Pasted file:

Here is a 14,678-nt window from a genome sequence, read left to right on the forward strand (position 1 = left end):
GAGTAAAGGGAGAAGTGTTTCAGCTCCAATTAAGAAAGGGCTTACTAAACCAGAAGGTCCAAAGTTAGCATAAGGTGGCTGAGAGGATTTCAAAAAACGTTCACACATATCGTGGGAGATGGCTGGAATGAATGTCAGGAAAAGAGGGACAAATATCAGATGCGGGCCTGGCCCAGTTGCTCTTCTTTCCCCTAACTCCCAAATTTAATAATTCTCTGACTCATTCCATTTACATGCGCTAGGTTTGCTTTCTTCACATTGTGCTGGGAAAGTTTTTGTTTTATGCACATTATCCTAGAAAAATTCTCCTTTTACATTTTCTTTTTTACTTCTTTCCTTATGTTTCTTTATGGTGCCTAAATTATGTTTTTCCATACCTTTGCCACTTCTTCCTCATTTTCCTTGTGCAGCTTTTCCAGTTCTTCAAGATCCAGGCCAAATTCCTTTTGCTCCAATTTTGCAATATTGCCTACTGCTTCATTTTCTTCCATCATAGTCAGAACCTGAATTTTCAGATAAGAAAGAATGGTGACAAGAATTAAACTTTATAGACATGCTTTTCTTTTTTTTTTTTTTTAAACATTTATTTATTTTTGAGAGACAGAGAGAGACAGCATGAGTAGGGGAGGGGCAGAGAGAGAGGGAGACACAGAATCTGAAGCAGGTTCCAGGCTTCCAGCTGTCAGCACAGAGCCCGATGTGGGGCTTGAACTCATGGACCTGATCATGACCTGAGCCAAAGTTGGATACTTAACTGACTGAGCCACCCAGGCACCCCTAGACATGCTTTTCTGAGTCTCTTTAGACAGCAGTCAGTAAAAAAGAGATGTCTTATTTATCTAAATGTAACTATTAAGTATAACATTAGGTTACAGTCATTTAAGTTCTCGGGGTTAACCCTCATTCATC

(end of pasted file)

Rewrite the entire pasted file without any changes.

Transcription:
Here is a 14,678-nt window from a genome sequence, read left to right on the forward strand (position 1 = left end):
GAGTAAAGGGAGAAGTGTTTCAGCTCCAATTAAGAAAGGGCTTACTAAACCAGAAGGTCCAAAGTTAGCATAAGGTGGCTGAGAGGATTTCAAAAAACGTTCACACATATCGTGGGAGATGGCTGGAATGAATGTCAGGAAAAGAGGGACAAATATCAGATGCGGGCCTGGCCCAGTTGCTCTTCTTTCCCCTAACTCCCAAATTTAATAATTCTCTGACTCATTCCATTTACATGCGCTAGGTTTGCTTTCTTCACATTGTGCTGGGAAAGTTTTTGTTTTATGCACATTATCCTAGAAAAATTCTCCTTTTACATTTTCTTTTTTACTTCTTTCCTTATGTTTCTTTATGGTGCCTAAATTATGTTTTTCCATACCTTTGCCACTTCTTCCTCATTTTCCTTGTGCAGCTTTTCCAGTTCTTCAAGATCCAGGCCAAATTCCTTTTGCTCCAATTTTGCAATATTGCCTACTGCTTCATTTTCTTCCATCATAGTCAGAACCTGAATTTTCAGATAAGAAAGAATGGTGACAAGAATTAAACTTTATAGACATGCTTTTCTTTTTTTTTTTTTTTAAACATTTATTTATTTTTGAGAGACAGAGAGAGACAGCATGAGTAGGGGAGGGGCAGAGAGAGAGGGAGACACAGAATCTGAAGCAGGTTCCAGGCTTCCAGCTGTCAGCACAGAGCCCGATGTGGGGCTTGAACTCATGGACCTGATCATGACCTGAGCCAAAGTTGGATACTTAACTGACTGAGCCACCCAGGCACCCCTAGACATGCTTTTCTGAGTCTCTTTAGACAGCAGTCAGTAAAAAAGAGATGTCTTATTTATCTAAATGTAACTATTAAGTATAACATTAGGTTACAGTCATTTAAGTTCTCGGGGTTAACCCTCATTCATC